Forum for Science, Industry and Business

Sponsored by:     3M 
Search our Site:

 

Mars rocks indicate relatively recent quakes, volcanism, on Red Planet

20.02.2012
Images of a martian landscape offer evidence that the Red Planet's surface not only can shake like the surface of Earth, but has done so relatively recently.

If marsquakes do indeed take place, said the scientists who analyzed the high-resolution images, our nearest planetary neighbor may still have active volcanism, which could help create conditions for liquid water.

With High Resolution Imaging Science Experiment (HiRISE) imagery, the research team examined boulders along a fault system known as Cerberus Fossae, which cuts across a very young (few million years old) lava surface on Mars. By analyzing boulders that toppled from a martian cliff, some of which left trails in the coarse-grained soils, and comparing the patterns of dislodged rocks to such patterns caused by quakes on Earth, the scientists determined the rocks fell because of seismic activity. The martian patterns were not consistent with how boulders would scatter if they were deposited as ice melted, another means by which rocks are dispersed on Mars.

Gerald Roberts, an earthquake geologist with Birkbeck, an institution of the University of London, who led the study, said that the images of Mars included boulders that ranged from two to 20 meters (6.5 to 65 feet) in diameter, which had fallen in avalanches from cliffs. The size and number of boulders decreased over a radius of 100 kilometers (62 miles) centered at a point along the Cerberus Fossae faults.

"This is consistent with the hypothesis that boulders had been mobilized by ground-shaking, and that the severity of the ground-shaking decreased away from the epicenters of marsquakes," Roberts said.

The study, by Roberts and his colleagues, will be published Thursday in the Journal of Geophysical Research-Planets, a publication of the American Geophysical Union (AGU).

The team compared the pattern of boulder falls, and faulting of the martian surface, with those seen after a 2009 earthquake near L'Aquila, in central Italy. In that event, boulder falls occurred up to approximately 50 km (31 miles) from the epicenter. Because the area of displaced boulders in the marsscape stretched across an area approximately 200 km (124-

miles) long, the quakes were likely to have had a magnitude greater than 7, the researchers estimated.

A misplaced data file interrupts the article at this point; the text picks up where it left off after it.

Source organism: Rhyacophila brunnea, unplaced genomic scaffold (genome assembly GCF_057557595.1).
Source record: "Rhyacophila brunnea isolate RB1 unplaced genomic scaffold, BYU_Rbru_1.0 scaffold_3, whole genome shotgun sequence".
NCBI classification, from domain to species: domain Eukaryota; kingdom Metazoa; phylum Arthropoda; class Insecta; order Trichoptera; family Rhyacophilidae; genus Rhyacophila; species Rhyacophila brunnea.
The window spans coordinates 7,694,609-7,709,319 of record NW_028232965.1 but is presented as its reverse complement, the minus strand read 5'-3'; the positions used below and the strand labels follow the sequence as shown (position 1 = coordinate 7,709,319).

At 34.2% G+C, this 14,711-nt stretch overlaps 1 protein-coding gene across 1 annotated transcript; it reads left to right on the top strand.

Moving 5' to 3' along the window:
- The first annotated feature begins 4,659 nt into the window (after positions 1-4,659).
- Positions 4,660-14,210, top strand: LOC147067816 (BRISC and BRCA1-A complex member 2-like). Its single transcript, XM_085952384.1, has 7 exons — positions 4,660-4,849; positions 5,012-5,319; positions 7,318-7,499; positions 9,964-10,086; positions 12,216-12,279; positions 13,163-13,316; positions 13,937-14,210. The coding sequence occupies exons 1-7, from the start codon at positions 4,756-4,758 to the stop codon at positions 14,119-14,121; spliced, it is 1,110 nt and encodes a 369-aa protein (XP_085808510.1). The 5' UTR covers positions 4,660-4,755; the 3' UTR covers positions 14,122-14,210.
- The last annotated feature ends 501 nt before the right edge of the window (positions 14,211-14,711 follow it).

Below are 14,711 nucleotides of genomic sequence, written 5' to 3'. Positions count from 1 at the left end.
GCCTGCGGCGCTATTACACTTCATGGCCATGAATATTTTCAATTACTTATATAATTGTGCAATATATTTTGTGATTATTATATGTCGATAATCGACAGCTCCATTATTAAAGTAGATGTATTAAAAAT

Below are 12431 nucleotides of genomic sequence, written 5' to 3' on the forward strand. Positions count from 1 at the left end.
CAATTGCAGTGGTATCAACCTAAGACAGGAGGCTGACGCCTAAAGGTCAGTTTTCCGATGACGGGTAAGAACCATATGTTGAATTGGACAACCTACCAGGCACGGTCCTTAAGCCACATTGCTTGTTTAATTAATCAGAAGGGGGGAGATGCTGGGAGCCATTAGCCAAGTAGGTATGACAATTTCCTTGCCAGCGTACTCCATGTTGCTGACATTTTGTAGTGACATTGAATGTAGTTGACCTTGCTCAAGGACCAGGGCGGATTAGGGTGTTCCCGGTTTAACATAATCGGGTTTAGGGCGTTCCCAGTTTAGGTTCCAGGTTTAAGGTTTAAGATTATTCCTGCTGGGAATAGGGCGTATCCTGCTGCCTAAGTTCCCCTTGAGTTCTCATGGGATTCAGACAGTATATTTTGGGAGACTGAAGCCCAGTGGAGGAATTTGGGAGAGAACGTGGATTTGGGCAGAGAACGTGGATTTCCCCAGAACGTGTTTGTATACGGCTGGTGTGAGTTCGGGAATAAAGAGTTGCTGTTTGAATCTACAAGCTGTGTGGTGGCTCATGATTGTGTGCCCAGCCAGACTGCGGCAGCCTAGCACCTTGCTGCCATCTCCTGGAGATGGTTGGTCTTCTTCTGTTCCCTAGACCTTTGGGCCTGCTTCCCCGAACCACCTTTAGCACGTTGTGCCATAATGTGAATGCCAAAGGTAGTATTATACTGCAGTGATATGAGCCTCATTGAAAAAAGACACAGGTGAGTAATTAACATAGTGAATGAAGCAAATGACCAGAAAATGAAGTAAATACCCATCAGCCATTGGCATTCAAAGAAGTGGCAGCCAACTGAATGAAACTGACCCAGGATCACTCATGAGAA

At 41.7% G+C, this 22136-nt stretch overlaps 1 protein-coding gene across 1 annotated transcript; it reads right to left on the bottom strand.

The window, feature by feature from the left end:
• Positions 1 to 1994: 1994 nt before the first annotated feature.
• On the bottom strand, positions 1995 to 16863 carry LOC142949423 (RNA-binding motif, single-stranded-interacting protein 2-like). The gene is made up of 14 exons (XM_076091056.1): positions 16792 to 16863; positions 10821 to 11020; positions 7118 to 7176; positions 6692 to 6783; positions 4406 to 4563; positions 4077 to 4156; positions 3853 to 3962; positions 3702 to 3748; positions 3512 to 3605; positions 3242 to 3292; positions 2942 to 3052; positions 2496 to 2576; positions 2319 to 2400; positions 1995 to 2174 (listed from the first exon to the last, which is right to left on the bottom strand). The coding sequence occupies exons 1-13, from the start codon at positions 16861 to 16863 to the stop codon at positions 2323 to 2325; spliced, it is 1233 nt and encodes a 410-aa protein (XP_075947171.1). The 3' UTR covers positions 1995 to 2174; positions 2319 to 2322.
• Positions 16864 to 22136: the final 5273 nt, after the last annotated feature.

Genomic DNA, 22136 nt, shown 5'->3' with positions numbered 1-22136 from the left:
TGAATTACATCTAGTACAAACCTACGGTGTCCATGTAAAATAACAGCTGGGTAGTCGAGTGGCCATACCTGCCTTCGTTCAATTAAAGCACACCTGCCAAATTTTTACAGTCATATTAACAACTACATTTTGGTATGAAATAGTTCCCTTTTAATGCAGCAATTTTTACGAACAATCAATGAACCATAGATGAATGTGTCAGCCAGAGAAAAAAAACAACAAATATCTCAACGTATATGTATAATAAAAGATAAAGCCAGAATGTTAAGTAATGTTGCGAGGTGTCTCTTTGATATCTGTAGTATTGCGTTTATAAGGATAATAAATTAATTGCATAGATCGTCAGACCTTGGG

By looking at the tracks that the falling boulders had left on the dust-covered martian surface, the team determined that the marsquakes were relatively recent - and certainly within the last few percent of the planet's history - because martian winds had not yet erased the boulder tracks. Trails on Mars can quickly disappear - for instance, tracks left by NASA robotic rovers are erased within a few years by martian winds, whereas other, sheltered tracks stick around longer. It is possible, the scientists concluded, that large-magnitude quake activity is still occurring on Mars.

The existence of marsquakes could be significant in the ongoing search for life on Mars, the researchers stated. If the faults along the Cerberus Fossae region are active, and the quakes are driven by movements of magma related to the nearby volcano, Elysium Mons, the energy provided in the form of heat from the volcanic activity under the surface of Mars could be able to melt ice. The resulting liquid water, they noted, could provide habitats friendly to life.

Notes for Journalists
Journalists and public information officers (PIOs) of educational and scientific institutions who have registered with AGU can download a PDF copy of this paper in press by clicking on this link:

http://dx.doi.org/10.1029/2011JE003816

Or, you may order a copy of the final paper by emailing your request to Kate Ramsayer at kramsayer@agu.org. Please provide your name, the name of your publication, and your phone number.

Neither the paper nor this press release are under embargo.

Title:
"Possible evidence of palaeomarsquakes from fallen boulder populations, Cerberus Fossae, Mars"
Authors:
Gerald P. Roberts: Department of Earth and Planetary Sciences, Birkbeck, University of London, United Kingdom;

Brian Matthews: Department of Physics and Astronomy, The Open University, Milton Keynes, United Kingdom;